What does "excising the mainland from the migration zone" actually mean?
Whatever it means, it doesn't mean what it says. The "migration zone" is that part of Australian territory where anyone who is not an Australian citizen needs to have a visa. To any ordinary speaker of the English language, the act of excising something from a particular zone would mean that place was no longer in that zone. So no-one would need a visa in the excised bits.
Not so in the weird world of migration-speak.
It all began with the Migration Amendment (Excision from Migration Zone) Act 2001. That's the short title of the legislation, which is what most people refer to when talking about an Act of Parliament. But like all Acts of Parliament, this one has a long title:
An Act to excise certain Australian territory from the migration zone under the Migration Act 1958 for purposes related to unauthorised arrivals, and for related purposes.
It's the words I have emphasised that twist the whole thing around.
The original legislation applied to the islands around Australia's northern perimeter, particularly Christmas Island, the Cocos (Keeling) Islands and the Ashmore and Cartier Island group, where most asylum seeker boats arrive. There was never any intention to cut these places out of the migration zone altogether. If that had been done, foreigners would not need visas to enter or remain there.
The effect of the "excision" was no more (nor less) than the removal of the right of a person who had arrived in one of those places without a visa to apply for a protection visa on arrival. Australia thus became the first country in the world to treat asylum seekers differently depending on which part of the national territory they arrived at.
The legislation that has just passed the Senate does not "excise" the rest of the country from the migration zone. If it did, Australia would have no borders and no visas would be required for anyone to enter or stay here. What the latest amendment does is even more astonishing.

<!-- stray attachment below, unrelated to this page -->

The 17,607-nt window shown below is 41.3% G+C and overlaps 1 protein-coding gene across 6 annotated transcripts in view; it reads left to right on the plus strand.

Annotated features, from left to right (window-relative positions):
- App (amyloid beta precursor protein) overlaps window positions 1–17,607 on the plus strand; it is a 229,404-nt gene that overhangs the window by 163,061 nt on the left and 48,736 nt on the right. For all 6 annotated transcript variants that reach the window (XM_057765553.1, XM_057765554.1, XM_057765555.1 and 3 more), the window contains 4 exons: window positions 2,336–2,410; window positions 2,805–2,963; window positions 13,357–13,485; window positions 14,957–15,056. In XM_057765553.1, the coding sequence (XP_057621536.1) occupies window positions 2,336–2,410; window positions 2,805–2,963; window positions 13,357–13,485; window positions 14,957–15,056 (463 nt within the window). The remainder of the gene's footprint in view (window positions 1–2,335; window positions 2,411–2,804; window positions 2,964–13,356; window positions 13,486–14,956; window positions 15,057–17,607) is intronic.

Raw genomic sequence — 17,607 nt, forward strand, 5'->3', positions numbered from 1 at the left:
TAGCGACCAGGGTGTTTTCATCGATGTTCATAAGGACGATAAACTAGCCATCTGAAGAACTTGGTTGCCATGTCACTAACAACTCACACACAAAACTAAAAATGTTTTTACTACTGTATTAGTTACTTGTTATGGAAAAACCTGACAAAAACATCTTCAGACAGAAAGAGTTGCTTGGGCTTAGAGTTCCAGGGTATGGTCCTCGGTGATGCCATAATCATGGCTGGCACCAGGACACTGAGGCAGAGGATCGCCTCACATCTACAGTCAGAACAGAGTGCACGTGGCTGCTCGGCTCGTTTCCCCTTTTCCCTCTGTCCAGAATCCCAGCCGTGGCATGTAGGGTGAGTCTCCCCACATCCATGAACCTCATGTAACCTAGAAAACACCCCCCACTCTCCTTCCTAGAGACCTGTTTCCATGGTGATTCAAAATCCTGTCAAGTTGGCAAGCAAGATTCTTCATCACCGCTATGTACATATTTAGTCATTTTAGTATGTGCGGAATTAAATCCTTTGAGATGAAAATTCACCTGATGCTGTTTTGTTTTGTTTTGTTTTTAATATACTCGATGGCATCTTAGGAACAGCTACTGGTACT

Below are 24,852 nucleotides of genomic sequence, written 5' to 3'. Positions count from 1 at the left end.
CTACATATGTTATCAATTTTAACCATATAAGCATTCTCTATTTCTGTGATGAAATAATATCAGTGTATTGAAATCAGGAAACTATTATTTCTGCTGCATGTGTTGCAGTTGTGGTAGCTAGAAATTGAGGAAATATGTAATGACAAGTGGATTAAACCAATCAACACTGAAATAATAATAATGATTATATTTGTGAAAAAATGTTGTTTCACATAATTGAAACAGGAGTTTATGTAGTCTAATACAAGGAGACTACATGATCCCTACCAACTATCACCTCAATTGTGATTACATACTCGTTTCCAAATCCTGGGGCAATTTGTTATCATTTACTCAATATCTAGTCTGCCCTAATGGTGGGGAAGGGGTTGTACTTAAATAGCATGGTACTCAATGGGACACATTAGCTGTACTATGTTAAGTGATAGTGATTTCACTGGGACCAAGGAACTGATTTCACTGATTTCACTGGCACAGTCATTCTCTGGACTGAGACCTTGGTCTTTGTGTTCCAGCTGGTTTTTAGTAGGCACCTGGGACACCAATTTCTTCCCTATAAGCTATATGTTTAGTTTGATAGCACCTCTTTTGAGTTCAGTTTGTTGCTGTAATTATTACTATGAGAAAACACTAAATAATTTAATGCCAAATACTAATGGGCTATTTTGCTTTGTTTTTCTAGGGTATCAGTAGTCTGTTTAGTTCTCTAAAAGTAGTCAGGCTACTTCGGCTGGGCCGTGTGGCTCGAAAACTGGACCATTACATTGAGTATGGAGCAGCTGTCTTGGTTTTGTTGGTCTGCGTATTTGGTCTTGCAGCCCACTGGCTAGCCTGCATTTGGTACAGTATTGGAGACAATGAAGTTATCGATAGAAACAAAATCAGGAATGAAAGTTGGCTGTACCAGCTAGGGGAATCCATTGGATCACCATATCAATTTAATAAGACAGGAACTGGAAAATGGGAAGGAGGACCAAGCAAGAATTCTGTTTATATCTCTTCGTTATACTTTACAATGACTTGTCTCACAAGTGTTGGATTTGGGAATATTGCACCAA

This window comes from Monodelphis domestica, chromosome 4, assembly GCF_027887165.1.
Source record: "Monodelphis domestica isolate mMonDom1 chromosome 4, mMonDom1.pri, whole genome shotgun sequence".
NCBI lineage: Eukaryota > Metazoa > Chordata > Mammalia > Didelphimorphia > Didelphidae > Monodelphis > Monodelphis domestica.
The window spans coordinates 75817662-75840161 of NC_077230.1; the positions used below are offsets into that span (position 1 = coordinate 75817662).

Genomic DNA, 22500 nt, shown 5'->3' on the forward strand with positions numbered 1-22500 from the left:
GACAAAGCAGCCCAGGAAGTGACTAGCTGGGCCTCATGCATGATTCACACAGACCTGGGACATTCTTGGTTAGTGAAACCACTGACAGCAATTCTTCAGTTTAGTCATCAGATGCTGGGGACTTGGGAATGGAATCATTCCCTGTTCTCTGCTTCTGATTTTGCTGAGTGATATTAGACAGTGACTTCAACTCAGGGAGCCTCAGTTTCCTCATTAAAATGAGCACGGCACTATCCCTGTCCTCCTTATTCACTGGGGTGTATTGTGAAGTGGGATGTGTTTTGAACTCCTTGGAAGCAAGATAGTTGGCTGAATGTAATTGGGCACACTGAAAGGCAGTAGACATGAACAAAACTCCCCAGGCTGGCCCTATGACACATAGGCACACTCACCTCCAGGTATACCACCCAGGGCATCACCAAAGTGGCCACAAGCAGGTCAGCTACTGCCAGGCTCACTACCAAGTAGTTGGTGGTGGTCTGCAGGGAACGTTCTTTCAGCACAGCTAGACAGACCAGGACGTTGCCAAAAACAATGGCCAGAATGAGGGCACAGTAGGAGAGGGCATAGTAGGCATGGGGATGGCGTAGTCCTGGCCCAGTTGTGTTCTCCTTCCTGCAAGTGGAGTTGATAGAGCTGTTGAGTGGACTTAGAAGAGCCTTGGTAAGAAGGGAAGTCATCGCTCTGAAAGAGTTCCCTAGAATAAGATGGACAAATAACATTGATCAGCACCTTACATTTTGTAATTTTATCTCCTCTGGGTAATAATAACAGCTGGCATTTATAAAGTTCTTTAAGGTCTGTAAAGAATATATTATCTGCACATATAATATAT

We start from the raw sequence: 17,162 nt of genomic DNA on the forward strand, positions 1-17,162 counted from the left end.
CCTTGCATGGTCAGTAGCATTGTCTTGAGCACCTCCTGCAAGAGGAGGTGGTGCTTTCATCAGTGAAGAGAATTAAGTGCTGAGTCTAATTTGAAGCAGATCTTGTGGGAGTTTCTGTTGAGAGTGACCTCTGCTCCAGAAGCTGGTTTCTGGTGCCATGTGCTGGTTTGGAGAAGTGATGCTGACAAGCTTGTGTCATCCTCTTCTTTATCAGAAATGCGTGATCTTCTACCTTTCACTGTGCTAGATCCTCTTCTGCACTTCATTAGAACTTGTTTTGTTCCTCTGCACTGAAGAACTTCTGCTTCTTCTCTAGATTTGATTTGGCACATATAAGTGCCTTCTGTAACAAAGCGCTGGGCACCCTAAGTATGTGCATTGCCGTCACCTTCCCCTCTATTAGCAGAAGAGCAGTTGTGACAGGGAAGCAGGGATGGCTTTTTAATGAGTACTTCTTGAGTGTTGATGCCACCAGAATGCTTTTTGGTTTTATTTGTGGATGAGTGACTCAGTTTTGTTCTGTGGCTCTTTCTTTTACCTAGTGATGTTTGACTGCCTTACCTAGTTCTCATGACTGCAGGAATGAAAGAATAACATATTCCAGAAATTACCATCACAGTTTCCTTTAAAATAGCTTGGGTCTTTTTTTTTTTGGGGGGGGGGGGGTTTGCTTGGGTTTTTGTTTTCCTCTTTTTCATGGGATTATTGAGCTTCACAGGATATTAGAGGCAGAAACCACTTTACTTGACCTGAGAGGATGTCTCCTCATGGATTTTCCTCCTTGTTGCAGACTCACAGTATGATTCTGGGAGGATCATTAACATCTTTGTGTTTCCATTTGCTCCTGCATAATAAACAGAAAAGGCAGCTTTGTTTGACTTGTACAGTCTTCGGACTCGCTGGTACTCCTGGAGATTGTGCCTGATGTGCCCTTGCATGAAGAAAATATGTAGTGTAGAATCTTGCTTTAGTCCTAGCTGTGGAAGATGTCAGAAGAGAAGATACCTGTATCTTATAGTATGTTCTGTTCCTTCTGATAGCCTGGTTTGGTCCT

Instead of distinguishing between the places of arrival of asylum seekers, we will now distinguish between methods of arrival. What matters under the new legislation is not where an asylum seeker enters Australian territory, but how they do it. Arrivals by air will have certain rights, arrivals by sea will not. Another Australian first in international law.
There are of course a few grey areas. What about flying boats? Hovercraft? Water wings? Aquambulation? Indigenous Australians might be excused for thinking that these laws should have been introduced a couple of hundred years ago. They certainly highlight a fascinating paranoia in the white Australian psyche.
So what difference does it make how an asylum seeker gets here? Absolutely none, according to international law. If any distinction were to be made as a practical matter, the following facts would have to be taken into account:
- Asylum seekers arriving by boat are far more likely to be found to be genuine refugees than those arriving by plane.
- Plane arrivals are just as likely as boat arrivals to have lied about their intentions in coming here and/or to have paid a lot of money for fake documentation.
- There are no "good" refugees who wait patiently in camps while the "bad" refugees get into boats. Any genuine refugee would get into the first boat that came along if there was one.
- Being nasty to asylum seekers, being really nasty, being really really nasty, being downright bloody inhuman, doesn't deter them. It just adds to their suffering.
Well, four months to go before the day arrives when Tony Abbott wakes up as prime minister and has to figure out how one actually "stops the boats". Labor did its worst, so maybe bring about world peace and end inequality, racism and intolerance? Go for it Tony!
This article was first published at migrantlaw.blogspot.com.au.
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